It is important to note that creating a multitude of service delivery models, some overly complicated, risks undermining the public health approach that has been so vital to the success of HIV programs. Abandoning the public health approach by “overdifferentiating” may be as problematic as a one-size-fits-all approach [2]. Caution is required to avoid service models that disrupt the simple, streamlined approaches to health worker training, procurement, laboratory systems, and monitoring and evaluation strategies that were so central to successful HIV program expansion. As differentiated service delivery models are taken to scale, it will be critically important to evaluate their effects on individual and programmatic outcomes, client satisfaction, health provider productivity and satisfaction, and laboratory, procurement, and monitoring systems—as well as on the affordability and cost-effectiveness of specific models of care and prevention. Fundamentally, the essence of the public health approach is that it is anchored in the realities of resource-constrained health systems. Designing, implementing, and scaling up new service models that are person centered and informed by data and evidence will enable the achievement of high coverage, quality, and efficiency—paving the way towards epidemic control.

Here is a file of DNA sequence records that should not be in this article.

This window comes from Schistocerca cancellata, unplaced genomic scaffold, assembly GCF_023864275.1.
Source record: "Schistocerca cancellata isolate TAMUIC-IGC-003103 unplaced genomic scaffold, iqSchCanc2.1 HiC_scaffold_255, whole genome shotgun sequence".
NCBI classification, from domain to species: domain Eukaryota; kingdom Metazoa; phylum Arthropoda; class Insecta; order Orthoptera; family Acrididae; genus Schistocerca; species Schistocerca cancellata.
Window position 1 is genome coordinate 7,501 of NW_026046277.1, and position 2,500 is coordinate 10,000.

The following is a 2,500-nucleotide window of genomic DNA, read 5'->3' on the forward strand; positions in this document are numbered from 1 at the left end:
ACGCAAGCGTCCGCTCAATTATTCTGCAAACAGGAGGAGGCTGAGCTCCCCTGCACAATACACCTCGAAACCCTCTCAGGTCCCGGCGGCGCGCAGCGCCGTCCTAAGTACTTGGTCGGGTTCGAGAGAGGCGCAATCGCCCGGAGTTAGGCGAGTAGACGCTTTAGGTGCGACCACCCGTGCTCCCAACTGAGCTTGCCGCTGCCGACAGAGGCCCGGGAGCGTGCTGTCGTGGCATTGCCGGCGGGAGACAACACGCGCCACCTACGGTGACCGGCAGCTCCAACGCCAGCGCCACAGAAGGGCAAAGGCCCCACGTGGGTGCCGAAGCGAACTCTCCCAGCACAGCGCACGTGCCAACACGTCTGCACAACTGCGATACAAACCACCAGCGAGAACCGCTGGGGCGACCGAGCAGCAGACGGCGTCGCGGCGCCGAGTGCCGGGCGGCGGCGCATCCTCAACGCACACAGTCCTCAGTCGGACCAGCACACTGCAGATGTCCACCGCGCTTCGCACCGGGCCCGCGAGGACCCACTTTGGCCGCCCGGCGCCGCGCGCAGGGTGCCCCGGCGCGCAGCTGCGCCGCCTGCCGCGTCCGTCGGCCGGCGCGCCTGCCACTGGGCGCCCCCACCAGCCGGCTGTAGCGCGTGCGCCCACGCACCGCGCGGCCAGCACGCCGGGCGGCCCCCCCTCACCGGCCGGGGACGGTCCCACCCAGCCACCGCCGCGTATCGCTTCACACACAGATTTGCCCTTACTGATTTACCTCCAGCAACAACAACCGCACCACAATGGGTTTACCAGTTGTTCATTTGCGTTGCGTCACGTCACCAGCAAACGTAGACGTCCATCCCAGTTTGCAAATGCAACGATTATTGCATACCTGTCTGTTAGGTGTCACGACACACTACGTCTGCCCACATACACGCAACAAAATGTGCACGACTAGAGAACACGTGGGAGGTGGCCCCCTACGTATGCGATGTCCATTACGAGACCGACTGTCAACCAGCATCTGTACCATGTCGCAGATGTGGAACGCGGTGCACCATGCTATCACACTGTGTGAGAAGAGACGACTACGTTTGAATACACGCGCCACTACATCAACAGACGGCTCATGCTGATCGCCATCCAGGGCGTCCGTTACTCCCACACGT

References